Venezuelan opposition protests began and foreign pressure mounted on Friday over a court takeover of Congress that many viewed as a lurch into dictatorship by a leftist government grappling with a plunge in popularity.
“We will not accept usurpation by the Supreme Court,” said a student group in Caracas marching to the nation’s top tribunal which has assumed the functions of the opposition-led National Assembly, reports Reuters.
Elsewhere, protesters blocked a main Caracas motorway, joined by opposition lawmaker Miguel Pizarro.
“We mustn’t give up or stop, we have to demand our rights,” he said.
Having already shot down most of the National Assembly’s measures since the opposition won control in 2015, the pro-Maduro court this week said it was assuming the legislature’s functions because it was in “contempt” of the law.
Outraged foes of President Nicolas Maduro accused him of staging a “coup” against an elected body. Maduro, 54, a former bus driver and self-declared “son” of late leftist predecessor Hugo Chavez, was narrowly elected in 2013.
The court move also brought condemnations and concern from the United States, Organization of American States (OAS), European Union, major Latin American nations and the top U.N. human rights official.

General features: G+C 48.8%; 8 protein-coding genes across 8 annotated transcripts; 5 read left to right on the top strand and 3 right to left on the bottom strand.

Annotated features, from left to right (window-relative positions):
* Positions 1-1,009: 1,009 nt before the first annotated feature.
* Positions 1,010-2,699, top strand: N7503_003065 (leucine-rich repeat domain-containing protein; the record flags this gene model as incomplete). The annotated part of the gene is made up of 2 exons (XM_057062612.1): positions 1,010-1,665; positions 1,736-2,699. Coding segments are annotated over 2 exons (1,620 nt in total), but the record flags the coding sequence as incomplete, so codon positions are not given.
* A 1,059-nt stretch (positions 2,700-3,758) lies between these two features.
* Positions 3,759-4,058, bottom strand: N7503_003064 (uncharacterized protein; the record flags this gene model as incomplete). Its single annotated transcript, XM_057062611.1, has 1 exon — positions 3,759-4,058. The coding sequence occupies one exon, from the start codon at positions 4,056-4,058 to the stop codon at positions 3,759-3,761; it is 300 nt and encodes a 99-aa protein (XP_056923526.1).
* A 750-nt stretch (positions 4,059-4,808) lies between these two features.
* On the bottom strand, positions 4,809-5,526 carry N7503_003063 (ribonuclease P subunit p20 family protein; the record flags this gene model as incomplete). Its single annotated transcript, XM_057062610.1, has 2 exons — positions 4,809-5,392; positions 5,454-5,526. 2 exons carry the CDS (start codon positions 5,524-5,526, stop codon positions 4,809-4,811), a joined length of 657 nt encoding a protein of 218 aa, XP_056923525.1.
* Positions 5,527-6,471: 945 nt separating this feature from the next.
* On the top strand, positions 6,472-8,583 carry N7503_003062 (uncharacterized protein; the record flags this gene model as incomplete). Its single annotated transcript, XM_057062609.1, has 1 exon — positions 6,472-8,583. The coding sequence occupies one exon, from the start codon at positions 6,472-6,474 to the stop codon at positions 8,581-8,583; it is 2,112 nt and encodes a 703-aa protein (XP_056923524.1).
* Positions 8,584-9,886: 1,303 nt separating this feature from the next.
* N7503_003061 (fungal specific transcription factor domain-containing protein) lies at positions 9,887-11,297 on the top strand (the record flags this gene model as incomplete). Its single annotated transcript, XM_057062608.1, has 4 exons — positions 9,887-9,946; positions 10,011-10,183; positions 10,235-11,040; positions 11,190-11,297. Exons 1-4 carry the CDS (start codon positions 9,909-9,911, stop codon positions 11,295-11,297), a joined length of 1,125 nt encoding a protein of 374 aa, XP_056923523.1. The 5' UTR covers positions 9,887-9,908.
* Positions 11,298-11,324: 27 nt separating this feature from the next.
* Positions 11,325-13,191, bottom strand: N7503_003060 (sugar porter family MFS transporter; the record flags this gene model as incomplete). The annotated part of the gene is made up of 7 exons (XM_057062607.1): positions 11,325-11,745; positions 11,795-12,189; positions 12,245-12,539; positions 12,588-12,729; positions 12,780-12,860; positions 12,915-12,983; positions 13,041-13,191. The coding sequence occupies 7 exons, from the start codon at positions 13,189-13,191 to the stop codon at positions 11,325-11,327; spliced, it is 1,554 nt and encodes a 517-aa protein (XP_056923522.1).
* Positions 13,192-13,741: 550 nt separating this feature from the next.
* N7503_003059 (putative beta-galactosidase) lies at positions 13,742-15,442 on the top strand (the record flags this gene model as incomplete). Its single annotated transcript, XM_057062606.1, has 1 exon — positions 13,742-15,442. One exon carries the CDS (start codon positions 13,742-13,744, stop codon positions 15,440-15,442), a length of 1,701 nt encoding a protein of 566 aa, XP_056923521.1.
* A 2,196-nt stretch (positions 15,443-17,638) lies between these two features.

Ally Russia, however, bucked the trend in a statement on Friday urging the world to leave Venezuela alone.
“External forces should not add fuel to the fire to the conflict inside Venezuela,” it said. “We are confident in the principle of non-interference in internal affairs.”
Maduro accuses Washington of leading a push to topple him as part of a wider offensive against leftist governments in Latin America. Brazil, Argentina and Peru have all moved to the right recently.
However, new U.S. President Donald Trump seems to have other priorities or has not yet fully formed policy on Venezuela.
OAS head Luis Almagro, whom the Venezuelan government views as a pawn of Washington, has been pushing for its suspension from the 34-nation regional bloc and wants an emergency meeting after the latest developments.
But suspension appears unlikely, diplomats say, given Venezuela’s support from other leftist governments and small nations who have benefited from its oil largesse, and anyway it would only be a symbolic sanction, albeit a strong one.
“It’s false there has been a coup d’etat in Venezuela,” Venezuela’s foreign ministry said, alleging a regional right-wing conspiracy against it.
“On the contrary, institutions have adopted legal correctives to stop the deviant and coup-seeking actions of opposition parliamentarians openly in contempt of decisions by the republic’s maximum tribunal.”